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The Cynosure

  Michael Bakunin
  William Godwin
  Emma Goldman
  Peter Kropotkin
  Errico Malatesta
  Pierre-Joseph Proudhon
  Elisée Reclus
  Max Stirner
  Murray Bookchin
  Noam Chomsky
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  Anarchist History
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  First International
  Paris Commune
  Haymarket Massacre
  Spanish Civil War
  Art and Anarchy
  Education and Anarchy
  Anarchist Poets


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pictured vividly how he escaped from home and found himself far, far away; far away from his father, his sisters and brothers, whom he, nevertheless, loved and honoured.

So he dreamed and thought when he entered the Artillery School. This was his first meeting with real Russian life.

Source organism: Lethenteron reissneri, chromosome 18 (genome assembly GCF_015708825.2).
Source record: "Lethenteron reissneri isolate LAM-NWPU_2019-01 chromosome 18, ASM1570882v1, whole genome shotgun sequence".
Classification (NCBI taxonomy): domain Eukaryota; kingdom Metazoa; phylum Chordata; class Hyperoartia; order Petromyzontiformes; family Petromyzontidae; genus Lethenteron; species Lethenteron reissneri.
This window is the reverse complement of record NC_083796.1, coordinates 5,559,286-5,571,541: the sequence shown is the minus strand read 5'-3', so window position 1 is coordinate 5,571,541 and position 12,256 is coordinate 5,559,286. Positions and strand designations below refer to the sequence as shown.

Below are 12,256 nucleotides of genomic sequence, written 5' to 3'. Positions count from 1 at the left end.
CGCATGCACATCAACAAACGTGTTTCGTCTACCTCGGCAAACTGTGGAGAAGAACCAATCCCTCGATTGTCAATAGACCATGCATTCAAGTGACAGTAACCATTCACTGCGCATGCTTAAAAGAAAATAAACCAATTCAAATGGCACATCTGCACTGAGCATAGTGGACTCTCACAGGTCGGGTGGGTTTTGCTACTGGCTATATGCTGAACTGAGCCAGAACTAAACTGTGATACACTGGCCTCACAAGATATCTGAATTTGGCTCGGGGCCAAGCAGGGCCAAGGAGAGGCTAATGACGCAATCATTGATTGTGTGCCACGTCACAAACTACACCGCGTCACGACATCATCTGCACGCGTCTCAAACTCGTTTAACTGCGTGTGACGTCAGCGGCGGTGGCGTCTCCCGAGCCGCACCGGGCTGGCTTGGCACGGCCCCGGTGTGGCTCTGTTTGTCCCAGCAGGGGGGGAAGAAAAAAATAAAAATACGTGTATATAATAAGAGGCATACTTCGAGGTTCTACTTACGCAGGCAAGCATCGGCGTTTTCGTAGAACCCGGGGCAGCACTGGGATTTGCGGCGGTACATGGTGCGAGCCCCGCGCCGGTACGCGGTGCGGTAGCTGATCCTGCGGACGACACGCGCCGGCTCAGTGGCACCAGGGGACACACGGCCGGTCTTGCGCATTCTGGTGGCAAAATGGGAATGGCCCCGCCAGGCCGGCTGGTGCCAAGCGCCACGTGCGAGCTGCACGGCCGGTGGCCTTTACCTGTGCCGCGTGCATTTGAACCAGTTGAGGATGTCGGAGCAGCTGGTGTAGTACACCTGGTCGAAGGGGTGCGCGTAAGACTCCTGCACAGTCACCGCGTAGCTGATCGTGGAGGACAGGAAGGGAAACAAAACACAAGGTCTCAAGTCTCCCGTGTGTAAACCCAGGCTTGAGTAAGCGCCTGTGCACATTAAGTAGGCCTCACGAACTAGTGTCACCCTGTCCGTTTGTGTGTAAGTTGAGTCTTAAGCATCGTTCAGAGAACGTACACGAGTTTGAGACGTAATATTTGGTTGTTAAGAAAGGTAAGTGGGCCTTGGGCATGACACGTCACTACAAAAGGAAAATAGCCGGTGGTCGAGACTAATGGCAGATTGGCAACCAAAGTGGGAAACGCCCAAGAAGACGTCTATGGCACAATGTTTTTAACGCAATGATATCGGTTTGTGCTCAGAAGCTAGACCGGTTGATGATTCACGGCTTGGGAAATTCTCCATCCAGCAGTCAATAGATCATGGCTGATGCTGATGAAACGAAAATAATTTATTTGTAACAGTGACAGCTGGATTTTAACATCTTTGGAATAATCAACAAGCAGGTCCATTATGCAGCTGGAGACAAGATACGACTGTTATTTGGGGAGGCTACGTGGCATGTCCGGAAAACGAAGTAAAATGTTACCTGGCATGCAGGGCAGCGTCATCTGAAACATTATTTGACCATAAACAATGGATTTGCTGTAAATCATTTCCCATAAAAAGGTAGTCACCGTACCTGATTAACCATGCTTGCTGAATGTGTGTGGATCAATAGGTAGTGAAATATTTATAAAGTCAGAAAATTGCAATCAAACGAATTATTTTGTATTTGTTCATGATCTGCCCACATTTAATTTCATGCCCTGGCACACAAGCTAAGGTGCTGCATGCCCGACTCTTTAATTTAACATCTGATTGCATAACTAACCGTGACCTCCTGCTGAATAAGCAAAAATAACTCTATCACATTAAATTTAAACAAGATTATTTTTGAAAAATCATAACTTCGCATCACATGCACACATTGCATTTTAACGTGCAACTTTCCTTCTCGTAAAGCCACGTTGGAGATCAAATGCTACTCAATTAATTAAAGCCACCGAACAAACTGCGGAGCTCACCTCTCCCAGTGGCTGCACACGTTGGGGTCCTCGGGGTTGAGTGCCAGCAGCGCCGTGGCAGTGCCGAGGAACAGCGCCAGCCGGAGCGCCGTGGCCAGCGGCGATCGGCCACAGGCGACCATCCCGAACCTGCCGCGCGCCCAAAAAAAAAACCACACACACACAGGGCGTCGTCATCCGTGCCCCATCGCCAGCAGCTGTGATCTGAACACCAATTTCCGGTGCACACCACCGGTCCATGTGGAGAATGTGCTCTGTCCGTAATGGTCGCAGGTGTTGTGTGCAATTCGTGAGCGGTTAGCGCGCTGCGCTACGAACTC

Bakunin did not escape Liberalism at the Artillery School. Economic conditions had decided that his natural destiny was the army. Political circumstance selected him for a revolutionist. He discovered Liberalism, if not among the majority, at least among a large minority of the students. Here was a menacing undercurrent of radical thought and sympathy which was only outwardly loyal and obedient to the behests of the Governmental despotism. Amongst themselves, the rebel students cherished the memories of the Decemberists of 1825, and handed round the poems -- that some of the martyred insurrectyionists had written -- as sacred literature to be preserved and handed on from generation to generation. Anecdotage of the martyrs themselves -- most of whom had belonged to the First Cadet Corps and the Artillery Institute -- was retailed eagerly also and recited jealously. The students felt that Decembrism expressed and maintained "the hounour of the school." Those of the Decembrists who had been sentyenced to Siberia were pitied, not on account of their exile, but because they had not been permitted to share the more honourable and direct fate of those who had died on the gibbet or had been executed otherwise. t was impossible for milityary despotism to efface memories of heroic revolt or to silence entirely the genius of knowledge. So the rebvolutionary enthusiasm continued top existy and to grow apace. That it influenced Bakunin is certain. His subsequent career is an evidence of its effect as a ppwerful undercurrent, directing all his energies towards the mighty purpose of social revolution. By temperament, Bakunin was passionate and elemental. This characteristyic linked the conservatism of his youth with the radicalism of his maturity and his old age. It finds expression in all the writings and explains his strange concentyrated style. In all the stahes of his evolution he was volcanic and he writes history and philosophy as though he had a commission from the fates to reduce the record of time to a study in precis-witing. Bakunin was very human. It was easy for him to pass from the conservative worship of slaves to authority to the idealistic admioration of the martyrs of liberty. There came a time when he recalled the school legends of the Decembrists as sources of vision and inspiration. At first he suspected them of being enemies of the fatherland and was dead to the grand motif of their lives. He was very much the schoolboy, conscious mainly of the


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